International development organizations have begun to recognize the importance of agriculture in Haiti after decades of prioritizing other sectors and delivering food aid that some say only further depressed local markets. In recent months, the Inter-American Development Bank approved both a $27 million land tenure security project and a $15 million agricultural reform project. USAID made "food and economic security" one of its four "pillars" of development in Haiti following the country's 2010 earthquake, and the World Food Program is beginning to procure some of its food aid from local sources (4 percent of Haiti's rice imports come in the form of food aid).
But the key partner in implementing these programs is the Haitian government, which has a history of neglecting its peasant base and relying on foreign countries for over half of its anemic budget. "Changes in U.S. farm policy will only promote agriculture development and food security if the government of Haiti adopts polices that put agriculture higher on the agenda," argued Regine Barjon of the Haitian-American Chamber of Commerce. "The [government] said they want to reduce Haiti's reliance on food imports by 25 percent over the next four years. In order to do that, they need money."
In June, one month after he assumed his role as Haiti's minister of agriculture, natural resources, and rural development, Thomas Jacques met me at his ministry's temporary offices. The original ministry building -- a stunning French colonial-looking behemoth -- was damaged in the earthquake and stands empty, rubble still pouring through its front doors as though it were frozen in January 2010. Jacques explained that he had spent six years in the ministry focusing on the question of rice, and one of his first acts as minister in the coming months would be to create a rice commission made up of agronomists, government officials, and businessmen that would focus on increasing domestic production. Not only would the commission create technology "packages" for farmers, he added, but it would also consider raising import tariffs to protect the local market. "The main function is to make sure that the price of the product is accessible and people can afford it," Jacques said. "It's a balance of production and importation. It has to be a fair balance." He admitted that the ministry's paltry budget is a "big problem" standing in the way of his goal.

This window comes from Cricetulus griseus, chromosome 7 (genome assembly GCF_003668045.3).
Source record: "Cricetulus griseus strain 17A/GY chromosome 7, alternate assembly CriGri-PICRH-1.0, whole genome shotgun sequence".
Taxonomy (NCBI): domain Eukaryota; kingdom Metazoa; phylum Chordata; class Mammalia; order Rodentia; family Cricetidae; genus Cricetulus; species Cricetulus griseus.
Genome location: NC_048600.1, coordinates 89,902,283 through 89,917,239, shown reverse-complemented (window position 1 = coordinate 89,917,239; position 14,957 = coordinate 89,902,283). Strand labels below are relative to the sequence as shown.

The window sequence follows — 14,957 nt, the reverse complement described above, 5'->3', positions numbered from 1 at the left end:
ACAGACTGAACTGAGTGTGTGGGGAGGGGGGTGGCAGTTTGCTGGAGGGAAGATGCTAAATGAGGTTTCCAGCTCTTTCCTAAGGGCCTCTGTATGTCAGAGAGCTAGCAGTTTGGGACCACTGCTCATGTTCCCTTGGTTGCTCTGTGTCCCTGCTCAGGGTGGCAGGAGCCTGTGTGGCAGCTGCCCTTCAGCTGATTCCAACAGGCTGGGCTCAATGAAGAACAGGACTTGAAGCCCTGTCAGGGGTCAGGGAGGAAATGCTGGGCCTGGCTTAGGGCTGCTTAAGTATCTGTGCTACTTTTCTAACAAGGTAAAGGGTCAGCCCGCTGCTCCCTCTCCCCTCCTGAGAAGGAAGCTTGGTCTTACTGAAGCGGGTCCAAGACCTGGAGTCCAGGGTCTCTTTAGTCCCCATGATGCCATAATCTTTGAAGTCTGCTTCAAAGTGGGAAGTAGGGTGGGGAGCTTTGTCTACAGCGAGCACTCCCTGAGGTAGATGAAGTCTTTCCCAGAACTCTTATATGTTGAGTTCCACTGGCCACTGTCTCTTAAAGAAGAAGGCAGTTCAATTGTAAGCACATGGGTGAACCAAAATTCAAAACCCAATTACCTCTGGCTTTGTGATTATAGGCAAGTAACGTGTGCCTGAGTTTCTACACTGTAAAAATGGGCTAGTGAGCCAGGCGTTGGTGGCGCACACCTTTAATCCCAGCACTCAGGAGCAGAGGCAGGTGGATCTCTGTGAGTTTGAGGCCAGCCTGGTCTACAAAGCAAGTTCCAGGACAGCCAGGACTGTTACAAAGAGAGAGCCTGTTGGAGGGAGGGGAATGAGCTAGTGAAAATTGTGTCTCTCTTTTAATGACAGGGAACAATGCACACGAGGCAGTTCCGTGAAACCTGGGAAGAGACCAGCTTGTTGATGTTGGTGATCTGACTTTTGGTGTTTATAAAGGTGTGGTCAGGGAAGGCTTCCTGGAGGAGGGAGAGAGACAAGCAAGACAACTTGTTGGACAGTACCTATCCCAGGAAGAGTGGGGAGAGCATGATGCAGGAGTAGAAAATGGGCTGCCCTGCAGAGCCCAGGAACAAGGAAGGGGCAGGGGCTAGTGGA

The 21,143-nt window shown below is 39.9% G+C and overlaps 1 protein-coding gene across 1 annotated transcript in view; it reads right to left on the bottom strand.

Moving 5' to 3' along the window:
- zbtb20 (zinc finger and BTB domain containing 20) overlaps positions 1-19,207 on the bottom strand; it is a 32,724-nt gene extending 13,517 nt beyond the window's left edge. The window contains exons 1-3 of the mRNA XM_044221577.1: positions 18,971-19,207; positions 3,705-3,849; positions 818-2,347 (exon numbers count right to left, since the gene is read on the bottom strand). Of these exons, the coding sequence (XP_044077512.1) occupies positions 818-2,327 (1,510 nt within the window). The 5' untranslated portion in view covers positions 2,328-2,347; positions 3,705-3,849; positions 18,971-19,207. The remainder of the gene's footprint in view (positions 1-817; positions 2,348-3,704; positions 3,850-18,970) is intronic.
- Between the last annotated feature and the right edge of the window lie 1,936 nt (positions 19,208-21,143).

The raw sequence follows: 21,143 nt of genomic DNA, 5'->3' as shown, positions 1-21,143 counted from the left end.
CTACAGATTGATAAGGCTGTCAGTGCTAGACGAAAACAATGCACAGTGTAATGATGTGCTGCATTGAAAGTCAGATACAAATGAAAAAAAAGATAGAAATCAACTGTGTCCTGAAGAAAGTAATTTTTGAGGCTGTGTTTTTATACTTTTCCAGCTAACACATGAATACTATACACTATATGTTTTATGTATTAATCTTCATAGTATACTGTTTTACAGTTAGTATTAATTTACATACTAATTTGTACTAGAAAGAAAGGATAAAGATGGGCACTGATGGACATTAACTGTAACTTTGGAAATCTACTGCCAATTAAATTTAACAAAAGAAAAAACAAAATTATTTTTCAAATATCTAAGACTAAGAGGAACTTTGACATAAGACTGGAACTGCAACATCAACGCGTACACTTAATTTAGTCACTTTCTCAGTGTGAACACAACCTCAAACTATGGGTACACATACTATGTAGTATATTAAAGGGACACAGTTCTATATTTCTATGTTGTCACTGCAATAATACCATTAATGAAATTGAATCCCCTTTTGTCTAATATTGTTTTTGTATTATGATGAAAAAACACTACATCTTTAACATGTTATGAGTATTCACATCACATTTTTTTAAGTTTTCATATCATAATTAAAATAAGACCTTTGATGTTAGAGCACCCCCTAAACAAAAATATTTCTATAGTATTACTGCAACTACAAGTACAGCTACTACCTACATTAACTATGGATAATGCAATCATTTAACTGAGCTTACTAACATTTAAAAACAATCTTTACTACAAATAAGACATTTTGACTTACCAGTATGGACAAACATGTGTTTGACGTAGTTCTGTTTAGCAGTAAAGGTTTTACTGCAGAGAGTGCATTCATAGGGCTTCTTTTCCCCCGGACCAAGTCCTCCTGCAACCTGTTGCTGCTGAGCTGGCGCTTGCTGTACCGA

Most significantly, Jacques said that Haiti's rice importers would be part of the commission. The business is dominated by a handful of figures, some of whom have longstanding business relationships with mills in Arkansas. According to a 2010 USAID report, a mere six importers control 70 percent of the import market and often exhibit rent-seeking behavior -- seeking profits without creating new wealth -- that can further exacerbate food insecurity in the country. It is arguably these importers that have the greatest interest in Haiti's dependence on imports, but they are also uniquely capable of making significant investments in local agriculture if they could be convinced that doing so would be profitable. Although a price-control commission for food commodities was created in September, there have been no reports of a rice production commission beginning its work.
One of Haiti's major rice importers is SAJ Holdings, which Steeve Khawly's father started in the early 1990s. At one time, the company represented about 10 percent of the rice import market in the country, according to Khawly, who now runs the business. Khawly said he believes importers cannot invest in Haitian agriculture without government leadership to offset the considerable risks. "Only the government can invest in irrigation and the rehabilitation of the land," he noted. "And if all those conditions were met, the importers can then say, ‘I want to be part of the process. I'm going to invest in the industry myself since I already have the distribution.'"
Ten years ago, Khawly bought a rice mill in Guyana, disassembled it, and shipped it to Haiti. "When I realized there were 40,000 hectares of land in Haiti and not one single rice mill, I said there must be rice to process," he explained. But even with a monopoly on Haiti's only mill, he could not process and sell enough rice on the local market to make the endeavor profitable. He was forced to disassemble the mill and ship it back to Guyana. In spite of this failure, Khawly still marvels at the possibilities. "If we were to do the same tonnage that the U.S. does per hectare, that would mean 160,000 tons of rice per season. Every six months, we could do it."